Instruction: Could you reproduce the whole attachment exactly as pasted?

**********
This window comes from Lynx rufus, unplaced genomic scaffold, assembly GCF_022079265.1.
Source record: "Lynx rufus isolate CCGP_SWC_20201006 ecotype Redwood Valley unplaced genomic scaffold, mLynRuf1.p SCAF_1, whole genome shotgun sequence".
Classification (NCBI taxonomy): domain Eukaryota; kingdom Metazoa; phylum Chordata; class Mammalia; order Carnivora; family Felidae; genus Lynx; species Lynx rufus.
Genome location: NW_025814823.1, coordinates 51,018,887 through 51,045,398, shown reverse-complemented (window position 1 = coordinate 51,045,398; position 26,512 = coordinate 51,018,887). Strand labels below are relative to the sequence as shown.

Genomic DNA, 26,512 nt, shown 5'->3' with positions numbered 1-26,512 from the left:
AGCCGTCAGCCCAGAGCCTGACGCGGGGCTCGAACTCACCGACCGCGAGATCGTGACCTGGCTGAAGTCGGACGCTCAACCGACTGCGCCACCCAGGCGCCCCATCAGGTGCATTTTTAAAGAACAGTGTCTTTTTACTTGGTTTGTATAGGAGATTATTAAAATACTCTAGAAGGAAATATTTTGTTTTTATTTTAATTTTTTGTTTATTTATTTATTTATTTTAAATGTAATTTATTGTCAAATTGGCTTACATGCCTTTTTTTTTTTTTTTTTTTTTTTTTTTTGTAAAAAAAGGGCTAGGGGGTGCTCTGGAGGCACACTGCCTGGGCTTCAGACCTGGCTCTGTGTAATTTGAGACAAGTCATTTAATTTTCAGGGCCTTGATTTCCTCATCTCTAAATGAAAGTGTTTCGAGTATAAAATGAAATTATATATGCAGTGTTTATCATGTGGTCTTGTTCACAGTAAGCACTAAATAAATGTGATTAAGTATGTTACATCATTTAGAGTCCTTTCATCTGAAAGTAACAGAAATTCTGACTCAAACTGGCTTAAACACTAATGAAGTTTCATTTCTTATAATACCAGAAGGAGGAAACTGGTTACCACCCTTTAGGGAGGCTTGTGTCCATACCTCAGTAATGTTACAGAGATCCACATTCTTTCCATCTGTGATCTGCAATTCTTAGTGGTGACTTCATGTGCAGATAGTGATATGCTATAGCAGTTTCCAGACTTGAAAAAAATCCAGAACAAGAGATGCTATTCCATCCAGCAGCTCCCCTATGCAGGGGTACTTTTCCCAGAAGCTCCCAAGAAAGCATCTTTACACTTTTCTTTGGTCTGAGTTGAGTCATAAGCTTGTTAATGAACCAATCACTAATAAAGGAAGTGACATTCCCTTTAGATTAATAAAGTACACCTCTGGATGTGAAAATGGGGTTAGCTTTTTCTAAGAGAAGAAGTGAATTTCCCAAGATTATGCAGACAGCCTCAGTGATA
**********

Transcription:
This window comes from Lynx rufus, unplaced genomic scaffold, assembly GCF_022079265.1.
Source record: "Lynx rufus isolate CCGP_SWC_20201006 ecotype Redwood Valley unplaced genomic scaffold, mLynRuf1.p SCAF_1, whole genome shotgun sequence".
Classification (NCBI taxonomy): domain Eukaryota; kingdom Metazoa; phylum Chordata; class Mammalia; order Carnivora; family Felidae; genus Lynx; species Lynx rufus.
Genome location: NW_025814823.1, coordinates 51,018,887 through 51,045,398, shown reverse-complemented (window position 1 = coordinate 51,045,398; position 26,512 = coordinate 51,018,887). Strand labels below are relative to the sequence as shown.

Genomic DNA, 26,512 nt, shown 5'->3' with positions numbered 1-26,512 from the left:
AGCCGTCAGCCCAGAGCCTGACGCGGGGCTCGAACTCACCGACCGCGAGATCGTGACCTGGCTGAAGTCGGACGCTCAACCGACTGCGCCACCCAGGCGCCCCATCAGGTGCATTTTTAAAGAACAGTGTCTTTTTACTTGGTTTGTATAGGAGATTATTAAAATACTCTAGAAGGAAATATTTTGTTTTTATTTTAATTTTTTGTTTATTTATTTATTTATTTTAAATGTAATTTATTGTCAAATTGGCTTACATGCCTTTTTTTTTTTTTTTTTTTTTTTTTTTTGTAAAAAAAGGGCTAGGGGGTGCTCTGGAGGCACACTGCCTGGGCTTCAGACCTGGCTCTGTGTAATTTGAGACAAGTCATTTAATTTTCAGGGCCTTGATTTCCTCATCTCTAAATGAAAGTGTTTCGAGTATAAAATGAAATTATATATGCAGTGTTTATCATGTGGTCTTGTTCACAGTAAGCACTAAATAAATGTGATTAAGTATGTTACATCATTTAGAGTCCTTTCATCTGAAAGTAACAGAAATTCTGACTCAAACTGGCTTAAACACTAATGAAGTTTCATTTCTTATAATACCAGAAGGAGGAAACTGGTTACCACCCTTTAGGGAGGCTTGTGTCCATACCTCAGTAATGTTACAGAGATCCACATTCTTTCCATCTGTGATCTGCAATTCTTAGTGGTGACTTCATGTGCAGATAGTGATATGCTATAGCAGTTTCCAGACTTGAAAAAAATCCAGAACAAGAGATGCTATTCCATCCAGCAGCTCCCCTATGCAGGGGTACTTTTCCCAGAAGCTCCCAAGAAAGCATCTTTACACTTTTCTTTGGTCTGAGTTGAGTCATAAGCTTGTTAATGAACCAATCACTAATAAAGGAAGTGACATTCCCTTTAGATTAATAAAGTACACCTCTGGATGTGAAAATGGGGTTAGCTTTTTCTAAGAGAAGAAGTGAATTTCCCAAGATTATGCAGACAGCCTCAGTGATA